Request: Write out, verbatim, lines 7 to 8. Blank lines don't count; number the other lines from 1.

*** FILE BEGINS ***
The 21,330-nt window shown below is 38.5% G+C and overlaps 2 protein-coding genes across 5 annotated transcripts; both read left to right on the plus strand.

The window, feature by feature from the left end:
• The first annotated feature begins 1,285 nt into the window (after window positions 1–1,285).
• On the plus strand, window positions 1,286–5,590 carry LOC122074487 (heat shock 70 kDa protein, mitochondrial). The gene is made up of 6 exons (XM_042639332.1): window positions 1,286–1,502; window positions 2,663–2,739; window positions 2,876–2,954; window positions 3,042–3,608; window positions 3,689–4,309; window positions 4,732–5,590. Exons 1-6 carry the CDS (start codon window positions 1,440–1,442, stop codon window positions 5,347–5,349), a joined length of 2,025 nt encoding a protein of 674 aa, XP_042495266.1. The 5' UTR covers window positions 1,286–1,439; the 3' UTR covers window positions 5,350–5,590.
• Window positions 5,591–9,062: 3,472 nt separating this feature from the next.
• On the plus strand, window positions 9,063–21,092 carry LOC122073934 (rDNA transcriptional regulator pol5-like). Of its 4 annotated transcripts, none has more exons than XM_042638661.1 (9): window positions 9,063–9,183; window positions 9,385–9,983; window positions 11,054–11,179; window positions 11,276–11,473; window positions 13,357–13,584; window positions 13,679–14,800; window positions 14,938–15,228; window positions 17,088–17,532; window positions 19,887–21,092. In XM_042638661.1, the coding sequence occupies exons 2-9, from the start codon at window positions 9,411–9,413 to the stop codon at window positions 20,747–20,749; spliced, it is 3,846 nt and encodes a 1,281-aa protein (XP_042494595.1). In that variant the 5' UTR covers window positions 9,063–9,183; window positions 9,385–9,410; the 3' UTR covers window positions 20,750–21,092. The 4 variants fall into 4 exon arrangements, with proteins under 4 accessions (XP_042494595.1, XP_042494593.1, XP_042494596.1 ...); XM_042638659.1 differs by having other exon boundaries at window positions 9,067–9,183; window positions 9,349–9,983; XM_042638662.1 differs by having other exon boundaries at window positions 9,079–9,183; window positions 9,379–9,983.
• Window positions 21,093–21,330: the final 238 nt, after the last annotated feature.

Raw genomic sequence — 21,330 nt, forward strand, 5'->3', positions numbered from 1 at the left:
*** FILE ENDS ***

• Window positions 21,093–21,330: the final 238 nt, after the last annotated feature.

Raw genomic sequence — 21,330 nt, forward strand, 5'->3', positions numbered from 1 at the left: